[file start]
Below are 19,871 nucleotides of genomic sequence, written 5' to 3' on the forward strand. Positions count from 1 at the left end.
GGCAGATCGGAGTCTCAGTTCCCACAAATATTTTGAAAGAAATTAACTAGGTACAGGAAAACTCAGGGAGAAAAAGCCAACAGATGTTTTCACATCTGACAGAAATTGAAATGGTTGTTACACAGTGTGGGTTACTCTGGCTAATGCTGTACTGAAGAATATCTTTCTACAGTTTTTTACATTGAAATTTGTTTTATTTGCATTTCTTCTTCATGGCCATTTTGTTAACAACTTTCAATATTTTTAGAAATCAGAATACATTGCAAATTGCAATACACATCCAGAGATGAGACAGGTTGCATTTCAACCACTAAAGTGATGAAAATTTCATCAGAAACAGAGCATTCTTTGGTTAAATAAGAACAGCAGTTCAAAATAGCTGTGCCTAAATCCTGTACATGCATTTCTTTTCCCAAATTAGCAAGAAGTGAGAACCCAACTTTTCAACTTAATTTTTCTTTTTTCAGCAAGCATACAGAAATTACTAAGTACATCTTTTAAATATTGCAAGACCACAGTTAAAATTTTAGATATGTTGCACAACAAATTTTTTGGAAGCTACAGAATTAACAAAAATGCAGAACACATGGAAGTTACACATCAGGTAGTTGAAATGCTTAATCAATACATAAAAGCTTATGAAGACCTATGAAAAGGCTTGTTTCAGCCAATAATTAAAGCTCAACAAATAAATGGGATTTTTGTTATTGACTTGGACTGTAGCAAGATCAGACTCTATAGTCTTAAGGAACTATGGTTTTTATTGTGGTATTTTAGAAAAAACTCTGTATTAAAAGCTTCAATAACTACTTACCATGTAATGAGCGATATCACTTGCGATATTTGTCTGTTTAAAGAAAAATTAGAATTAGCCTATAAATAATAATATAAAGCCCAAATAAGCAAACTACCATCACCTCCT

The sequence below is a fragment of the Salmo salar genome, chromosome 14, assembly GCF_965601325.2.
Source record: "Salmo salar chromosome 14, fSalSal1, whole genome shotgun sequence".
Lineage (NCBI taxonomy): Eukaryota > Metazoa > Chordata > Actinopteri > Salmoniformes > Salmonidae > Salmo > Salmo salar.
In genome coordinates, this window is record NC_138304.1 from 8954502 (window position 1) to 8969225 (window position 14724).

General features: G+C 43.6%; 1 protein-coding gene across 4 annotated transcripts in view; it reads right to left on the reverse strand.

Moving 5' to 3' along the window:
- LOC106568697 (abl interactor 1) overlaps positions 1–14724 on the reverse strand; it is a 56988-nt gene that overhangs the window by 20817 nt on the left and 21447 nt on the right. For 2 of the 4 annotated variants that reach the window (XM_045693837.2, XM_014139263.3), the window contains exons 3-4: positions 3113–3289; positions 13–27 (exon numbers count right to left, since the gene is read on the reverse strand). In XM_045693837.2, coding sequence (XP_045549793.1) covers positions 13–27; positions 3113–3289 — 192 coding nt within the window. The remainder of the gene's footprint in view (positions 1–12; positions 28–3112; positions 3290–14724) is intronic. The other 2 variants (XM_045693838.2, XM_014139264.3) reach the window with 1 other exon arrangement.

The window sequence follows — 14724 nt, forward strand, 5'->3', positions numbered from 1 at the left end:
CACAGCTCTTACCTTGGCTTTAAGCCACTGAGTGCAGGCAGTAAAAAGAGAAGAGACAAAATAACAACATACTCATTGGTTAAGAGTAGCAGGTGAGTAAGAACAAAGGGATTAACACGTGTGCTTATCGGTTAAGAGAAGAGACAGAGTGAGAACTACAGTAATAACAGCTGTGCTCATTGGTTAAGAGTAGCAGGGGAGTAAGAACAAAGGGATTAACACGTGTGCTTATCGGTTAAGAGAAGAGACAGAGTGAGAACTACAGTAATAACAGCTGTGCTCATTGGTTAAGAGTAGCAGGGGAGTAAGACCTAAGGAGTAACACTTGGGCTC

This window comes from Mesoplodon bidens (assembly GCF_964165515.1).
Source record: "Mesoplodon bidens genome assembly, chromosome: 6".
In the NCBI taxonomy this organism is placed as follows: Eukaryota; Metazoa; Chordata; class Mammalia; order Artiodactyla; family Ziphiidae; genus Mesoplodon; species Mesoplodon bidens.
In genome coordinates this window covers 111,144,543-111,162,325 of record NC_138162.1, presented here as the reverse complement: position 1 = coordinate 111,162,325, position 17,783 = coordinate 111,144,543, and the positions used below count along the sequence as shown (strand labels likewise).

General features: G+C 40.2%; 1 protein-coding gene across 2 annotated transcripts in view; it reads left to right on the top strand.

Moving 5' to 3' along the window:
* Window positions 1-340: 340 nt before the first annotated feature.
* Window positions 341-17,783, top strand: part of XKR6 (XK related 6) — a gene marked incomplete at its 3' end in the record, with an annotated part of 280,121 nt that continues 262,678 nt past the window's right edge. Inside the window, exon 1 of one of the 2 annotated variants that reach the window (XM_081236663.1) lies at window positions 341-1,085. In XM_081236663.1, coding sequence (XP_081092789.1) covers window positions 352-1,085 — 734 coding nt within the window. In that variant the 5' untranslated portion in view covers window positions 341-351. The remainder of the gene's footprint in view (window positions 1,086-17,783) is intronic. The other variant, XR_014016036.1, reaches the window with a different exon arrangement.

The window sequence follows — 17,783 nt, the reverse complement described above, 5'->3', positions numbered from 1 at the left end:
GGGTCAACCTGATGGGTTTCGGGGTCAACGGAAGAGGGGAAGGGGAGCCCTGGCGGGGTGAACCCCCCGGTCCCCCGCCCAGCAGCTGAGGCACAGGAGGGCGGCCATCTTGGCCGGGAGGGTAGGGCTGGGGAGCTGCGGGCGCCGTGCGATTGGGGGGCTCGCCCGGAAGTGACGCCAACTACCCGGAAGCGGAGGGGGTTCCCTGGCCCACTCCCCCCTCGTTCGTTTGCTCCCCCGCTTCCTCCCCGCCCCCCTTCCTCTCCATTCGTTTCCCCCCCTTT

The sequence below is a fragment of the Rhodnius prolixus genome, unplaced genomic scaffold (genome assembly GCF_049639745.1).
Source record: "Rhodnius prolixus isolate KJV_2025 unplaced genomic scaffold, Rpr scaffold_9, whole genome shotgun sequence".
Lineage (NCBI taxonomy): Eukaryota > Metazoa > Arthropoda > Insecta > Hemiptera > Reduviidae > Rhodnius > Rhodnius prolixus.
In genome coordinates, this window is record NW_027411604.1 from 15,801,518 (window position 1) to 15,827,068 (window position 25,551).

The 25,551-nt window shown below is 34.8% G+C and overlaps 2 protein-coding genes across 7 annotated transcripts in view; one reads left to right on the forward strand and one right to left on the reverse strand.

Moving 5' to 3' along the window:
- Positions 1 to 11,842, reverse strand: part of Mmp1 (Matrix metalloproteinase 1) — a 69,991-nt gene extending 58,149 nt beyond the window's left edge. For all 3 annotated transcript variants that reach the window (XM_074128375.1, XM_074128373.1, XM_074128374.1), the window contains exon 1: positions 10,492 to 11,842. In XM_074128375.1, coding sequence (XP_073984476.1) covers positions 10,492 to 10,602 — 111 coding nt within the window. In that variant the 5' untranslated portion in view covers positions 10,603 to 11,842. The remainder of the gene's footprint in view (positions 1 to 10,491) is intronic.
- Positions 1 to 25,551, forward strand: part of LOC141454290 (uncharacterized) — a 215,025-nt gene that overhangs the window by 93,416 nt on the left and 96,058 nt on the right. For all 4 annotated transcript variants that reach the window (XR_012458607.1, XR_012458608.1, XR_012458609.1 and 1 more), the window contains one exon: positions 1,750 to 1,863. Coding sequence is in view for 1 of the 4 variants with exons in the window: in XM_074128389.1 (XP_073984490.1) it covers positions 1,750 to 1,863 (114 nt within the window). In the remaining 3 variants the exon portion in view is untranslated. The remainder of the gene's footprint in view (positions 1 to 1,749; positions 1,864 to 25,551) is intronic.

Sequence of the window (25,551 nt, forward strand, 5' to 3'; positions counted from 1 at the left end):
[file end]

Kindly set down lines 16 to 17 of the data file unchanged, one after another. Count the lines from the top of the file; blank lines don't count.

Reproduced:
General features: G+C 40.2%; 1 protein-coding gene across 2 annotated transcripts in view; it reads left to right on the top strand.

Moving 5' to 3' along the window: